Of course, it’s when the line gets blurry that the trouble arises. While few people would think that a principal should just ignore someone missing their classes to pick up a sick child, many teachers would see missing the staff meeting as different because it doesn’t require extra work from anyone else and they can always read the minutes later. Yes, it’s part of the working week, but did the principal really have to be such a tight-arse as to take an hour off Trevor’s sick leave. After all, wasn’t Trevor here all day Saturday helping out with the working bee? It’s just not fair. I don’t see why we should do anything that’s not in our contract, if the administration is going to be like that!

It can be argued that the sick child situation is relatively clear: Trevor is expected to attend staff meetings and unless the expectation is that anyone is allowed to simply apologise and miss them, then he’s missing part of the school day.  However, there are a number of situations where the teachers are fluctuating between the two norms.

Consider the following and think about how you’d deal with each of the situations:

Jim steps over the line with his jokes during a Maths meeting, and you object. Later someone says to you “Hey, we don’t want to be all politically correct about it, do we, because, well, Jim’s a really good bloke and there’s no need to make a formal complaint, I’ll have a word to him, ok?”

Tina loses her temper in the English meeting and swears at you because you said that the work that Tina prepared on the text was too complicated and you won’t be using it in your class. Tina later tells everyone that she just can’t work with you and she won’t attend any meetings if you’re there.

You thank Sarah in the staff meeting for her help with a recent event and you present her with a bottle of wine. You’re later told that Natalie, who also helped with the project, feels unappreciated and ignored. 

Danny, who’s recently had a relationship breakup, has been arriving late and looking like he’s slept in his clothes. As you have the office near his first class, some days you’ve been covering his class till he arrives.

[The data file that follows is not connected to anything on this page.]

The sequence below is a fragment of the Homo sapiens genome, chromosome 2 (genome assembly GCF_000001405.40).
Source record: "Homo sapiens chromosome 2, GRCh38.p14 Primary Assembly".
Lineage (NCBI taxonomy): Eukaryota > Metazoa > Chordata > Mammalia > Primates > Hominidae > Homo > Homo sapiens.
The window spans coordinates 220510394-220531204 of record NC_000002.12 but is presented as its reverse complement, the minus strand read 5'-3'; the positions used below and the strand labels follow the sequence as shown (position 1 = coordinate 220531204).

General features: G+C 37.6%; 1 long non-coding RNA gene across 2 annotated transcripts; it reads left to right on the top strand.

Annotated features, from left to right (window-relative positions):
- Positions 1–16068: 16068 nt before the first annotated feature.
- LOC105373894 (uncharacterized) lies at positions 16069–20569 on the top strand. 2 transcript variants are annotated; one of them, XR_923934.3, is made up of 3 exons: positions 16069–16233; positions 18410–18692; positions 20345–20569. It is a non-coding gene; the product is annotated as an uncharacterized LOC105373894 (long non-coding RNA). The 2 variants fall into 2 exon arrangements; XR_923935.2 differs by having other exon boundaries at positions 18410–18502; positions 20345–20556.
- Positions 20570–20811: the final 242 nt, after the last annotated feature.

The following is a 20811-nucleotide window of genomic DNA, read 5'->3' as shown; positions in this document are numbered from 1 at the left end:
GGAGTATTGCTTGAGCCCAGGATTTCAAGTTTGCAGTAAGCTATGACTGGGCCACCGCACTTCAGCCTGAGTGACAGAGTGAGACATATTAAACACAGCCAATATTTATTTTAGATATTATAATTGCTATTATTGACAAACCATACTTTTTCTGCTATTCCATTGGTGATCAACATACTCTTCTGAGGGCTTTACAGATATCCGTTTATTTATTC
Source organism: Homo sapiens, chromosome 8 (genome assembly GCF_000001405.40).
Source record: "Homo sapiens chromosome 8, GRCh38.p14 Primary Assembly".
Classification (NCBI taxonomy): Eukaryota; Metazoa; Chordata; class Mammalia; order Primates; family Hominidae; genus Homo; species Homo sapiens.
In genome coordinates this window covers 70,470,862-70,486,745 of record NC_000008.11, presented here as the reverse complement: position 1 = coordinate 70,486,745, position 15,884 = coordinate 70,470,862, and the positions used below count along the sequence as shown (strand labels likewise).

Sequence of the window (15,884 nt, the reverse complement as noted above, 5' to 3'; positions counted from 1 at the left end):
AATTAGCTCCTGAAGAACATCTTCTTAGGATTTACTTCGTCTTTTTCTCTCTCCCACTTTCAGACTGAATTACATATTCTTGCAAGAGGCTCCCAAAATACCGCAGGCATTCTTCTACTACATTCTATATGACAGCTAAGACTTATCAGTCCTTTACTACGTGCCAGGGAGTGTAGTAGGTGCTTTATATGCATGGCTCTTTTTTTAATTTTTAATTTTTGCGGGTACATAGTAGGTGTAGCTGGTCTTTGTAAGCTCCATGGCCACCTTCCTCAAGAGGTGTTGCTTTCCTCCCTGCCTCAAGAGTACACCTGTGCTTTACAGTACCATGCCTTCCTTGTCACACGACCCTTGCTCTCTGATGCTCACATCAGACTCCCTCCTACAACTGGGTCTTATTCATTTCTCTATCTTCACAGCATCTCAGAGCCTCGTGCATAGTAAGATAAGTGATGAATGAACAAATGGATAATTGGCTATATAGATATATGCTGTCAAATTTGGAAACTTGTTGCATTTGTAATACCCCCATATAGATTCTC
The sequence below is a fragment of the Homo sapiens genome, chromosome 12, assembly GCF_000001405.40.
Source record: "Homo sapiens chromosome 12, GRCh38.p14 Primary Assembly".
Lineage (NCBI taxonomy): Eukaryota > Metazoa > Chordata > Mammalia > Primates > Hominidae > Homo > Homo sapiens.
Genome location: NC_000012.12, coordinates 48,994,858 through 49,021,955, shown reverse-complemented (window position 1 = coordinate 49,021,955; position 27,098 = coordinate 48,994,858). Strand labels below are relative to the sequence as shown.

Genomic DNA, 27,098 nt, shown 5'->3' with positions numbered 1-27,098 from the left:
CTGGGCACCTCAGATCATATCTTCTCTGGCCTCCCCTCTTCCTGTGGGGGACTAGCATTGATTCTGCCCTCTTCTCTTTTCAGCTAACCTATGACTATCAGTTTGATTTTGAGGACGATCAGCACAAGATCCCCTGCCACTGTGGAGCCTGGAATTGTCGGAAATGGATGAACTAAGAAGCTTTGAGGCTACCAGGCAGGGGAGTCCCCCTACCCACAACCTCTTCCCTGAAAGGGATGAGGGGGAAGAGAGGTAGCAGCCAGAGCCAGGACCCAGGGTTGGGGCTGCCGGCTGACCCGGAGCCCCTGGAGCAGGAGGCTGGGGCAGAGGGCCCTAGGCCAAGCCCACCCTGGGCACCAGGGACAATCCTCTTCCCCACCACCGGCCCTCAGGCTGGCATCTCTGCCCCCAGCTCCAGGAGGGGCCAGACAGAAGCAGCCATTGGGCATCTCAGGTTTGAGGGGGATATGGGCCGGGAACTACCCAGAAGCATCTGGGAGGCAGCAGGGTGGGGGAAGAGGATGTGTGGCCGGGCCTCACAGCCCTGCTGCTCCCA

Hayley has asked you to stay behind and supervise the deb ball practice. It’s fairly easy because a group of people come in and run the whole thing. You take the chance to do some marking. Two weeks later, she asks you to do it again. You say yes. Then somebody tells you that she gets a payment for organising the deb ball. 

Think about how you responded to each case. Did you respond according to a social norm or a market norm? Did this vary depending on the situation? Consider how it would have been different if you’d used the other one.

Do you think you would have responded differently depending on whether you were a teacher on contract, a teacher with a position of responsibility, or a member of the principal team?

Of course, different members of the school community will see the circumstances in which they work differently and this has the potential to cause irresolvable conflict, because the different participants aren’t operating from the same assumptions.

For teachers and administrators who see the school as primarily something that exists through a social norm, the subtext goes something like: “We give you payment so that you have the opportunity to come here and do what you love, but we all know that the salary is just incidental”. However, for those who see it primarily through a market norm, then there’s a core set of expectations and, while it’s inevitable that they’ll occasionally be caught up by social norms, their subtext revolves around, “Hang on, I didn’t sign up for this and it’s not in my job description!”

This is not to disparage the second group. In the real world, people will often fluctuate between the two mindsets, depending on who’s asking and what’s being expected. Indeed, if teachers don’t occasionally pull back and embrace the attitude of the second group from time to time, then they run the risk of being totally exploited. The point, however, is to recognise the different mindsets and to ask if the problem isn’t really a clash of norms rather than something more complicated.

Obviously, ideas such as performance pay for teachers belongs with people who think of schools as operating under market norms, yet anyone who’s read most of the research on motivation will know that money as an incentive is only effective in a limited number of circumstances. Performance pay is like asking people to help you weed your garden for free, while the person next to them is being paid.

The best schools will be the ones where positive social expectations dictate people’s behaviour, so the difficult question is how to ensure these without making members of staff feel exploited. It’s a difficult question, but one worth asking.

We Talk About 21st Century Learning While Looking In The Rearview Mirror!

Schools have always been under-rated! Politicians and some media outlets like to concentrate on the problems while ignoring the fact that they’ve educated vast numbers of people. Yes, there is room for improvement, and no, the occasional spelling mistake does not make that person (and an entire generation) “functionally illiterate” !